International Collaboration in the Development of New Technologies
8 Development of such mosquito control tools requires a multi-disciplinary team – from biology, engineering, to data analytics. Platforms to facilitate various experts from diverse disciplines coming together to share their experiences and insights amassed from their respective research and field trials, are useful to accelerate the development of the new tools.
9 In support of this, NEA and the Ministry of Foreign Affairs (MFA) under the Singapore Cooperation Programme, supported by IAEA, the Association of Southeast Asian Nations (ASEAN) and the Ministry of Health, Singapore (MOH), are co-organising the ASEAN Dengue Day Workshop on Recent Developments and Impact Assessment of Sterile and Incompatible Insect Techniques for Mosquito Control. It is one of the regional activities of the ASEAN Health Sector, organised in conjunction with ASEAN Dengue Day 2018.
10 Chair of the ASEAN Senior Officials Meeting on Health Development (SOMHD) from Cambodia, represented by H. E. Dr. Or Vandine, Director General for Health, Ministry of Health, Cambodia said: “This event supports the regional advocacy of this year’s ASEAN Dengue Day theme of One ASEAN Community Against Dengue. This is based on the need to have an enhanced multi-stakeholder and multi-pronged approach in the prevention and control of dengue. The threat of dengue in the region is one of the challenges that is continually being addressed by the ASEAN Health Sector with its partners.”
11 In this Workshop, we welcome 150 participants from 24 countries, representing 15 FAO and IAEA Member States and 9 ASEAN Member States, comprising researchers, vector control programme managers, policymakers, the pest control industry, and the product development industry. Collaboration has been central to ASEAN’s effort in leveraging innovations and technologies to improve the lives of our people. Through this Workshop, Singapore hopes to have facilitated further collaboration as we collectively commit to tackle the recurrent scourge of dengue and other mosquito-borne diseases in the region.
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FACTSHEET ON ASEAN DENGUE DAY MOSQUITO SUPPRESSION WORKSHOP
About the ASEAN Dengue Day Mosquito Suppression Workshop
The ASEAN Dengue Day Workshop on Recent Developments and Impact Assessment of Sterile and Incompatible Insect Techniques for Mosquito Control is a capability-building programme for knowledge sharing and exchange. The technical workshop is Singapore’s initiative in support of ASEAN Dengue Day 2018, and is one of the official regional activities of the ASEAN Health Sector.
It is jointly organised by the National Environment Agency (NEA)’s Environmental Health Institute (EHI) – a World Health Organization Collaborating Centre (WHO CC) – and the Ministry of Foreign Affairs (MFA) under the Singapore Cooperation Programme (SCP), with the support of the International Atomic Energy Agency (IAEA), Association of Southeast Asian Nations (ASEAN) and Ministry of Health (MOH).
The objectives of the workshop are to enable the participants:
- To share knowledge and experience on recent developments and evidence-based impact assessment, among groups piloting the sterile and incompatible insect techniques (SIT and IIT) for Aedes mosquito control, namely Wolbachiatechnology and X-ray treatment;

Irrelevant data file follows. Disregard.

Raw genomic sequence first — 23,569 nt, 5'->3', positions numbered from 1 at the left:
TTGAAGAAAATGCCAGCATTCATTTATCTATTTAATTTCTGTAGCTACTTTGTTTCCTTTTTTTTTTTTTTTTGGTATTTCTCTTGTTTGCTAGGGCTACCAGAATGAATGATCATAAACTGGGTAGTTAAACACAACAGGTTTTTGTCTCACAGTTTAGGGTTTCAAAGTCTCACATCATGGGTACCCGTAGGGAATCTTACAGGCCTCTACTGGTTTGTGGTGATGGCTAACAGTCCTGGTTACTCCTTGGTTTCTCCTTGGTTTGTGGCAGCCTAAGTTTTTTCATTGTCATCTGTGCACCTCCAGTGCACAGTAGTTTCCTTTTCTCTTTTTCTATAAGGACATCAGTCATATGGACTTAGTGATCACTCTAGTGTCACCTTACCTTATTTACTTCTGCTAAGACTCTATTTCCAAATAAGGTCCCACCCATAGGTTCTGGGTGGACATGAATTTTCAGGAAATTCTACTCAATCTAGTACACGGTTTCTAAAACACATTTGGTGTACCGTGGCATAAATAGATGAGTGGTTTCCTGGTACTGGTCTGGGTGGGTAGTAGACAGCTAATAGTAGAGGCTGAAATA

- To accelerate development of these technologies.
Expected outcomes of the workshop are for the participants:
- To acquire a holistic perspective on the sterile and incompatible insect techniques (SIT and IIT) for Aedes mosquito control, to facilitate objective decision making on the feasibility of such approaches in the context of their own countries;
- To build capacity and acquire relevant knowledge on SIT and IIT for Aedes mosquito control, to strengthen their capability to plan, carry out and evaluate such approaches to control mosquito vectors in their own countries;
- To foster collaboration among countries exploring the use of SIT and IIT for Aedes mosquito control.
The trans-disciplinary workshop will focus on the sterile and incompatible insect techniques (SIT and IIT) for Aedes mosquito control, i.e. Wolbachia technology and X-ray treatment. Technical topics will include: entomology, epidemiology, molecular biology, data science, automation and engineering. Sessions will feature:
- Field studies – Successes and challenges;
- Community outreach and Stakeholder engagement;
- Trial design and Mathematical modelling;
- Strain development and Quality control;
- Mosquito production and Release mechanisms.
Experts and Participants of the Workshop
The workshop will engage the global community of scientific and public health professionals, as well as FAO, IAEA and ASEAN Member State participants.
Besides local experts from NEA, Duke-NUS Medical School, and NUS Saw Swee Hock School of Public Health, there will also be invited expert speakers from the following institutions/ organisations:
World Health Organization (WHO)
- University of Melbourne
- School of Biosciences
- Bio21 Molecular Science and Biotechnology Institute
- University of Queensland
- Commonwealth Scientific and Industrial Research Organisation (CSIRO)
- James Cook University, College of Public Health
- Joint FAO/IAEA Division of Nuclear Techniques in Food and Agriculture, International Atomic Energy Agency (IAEA), Insect Pest Control Section
French Polynesia (Tahiti)
- Centro Agricoltura Ambiente “G. Nicoli”, Medical and Veterinary Entomology Department
- Institute for Medical Research
- Mahidol University, Centre of Excellence for Vectors and Vector-borne Diseases
- Imperial College London
- School of Public Health
- Centre for Environmental Policy
- MRC Centre for Outbreak Analysis and Modelling
- Department of Infectious Disease Epidemiology
- UK National Institute for Health Research
United States of America
- Verily Life Sciences
- M3 Consulting Group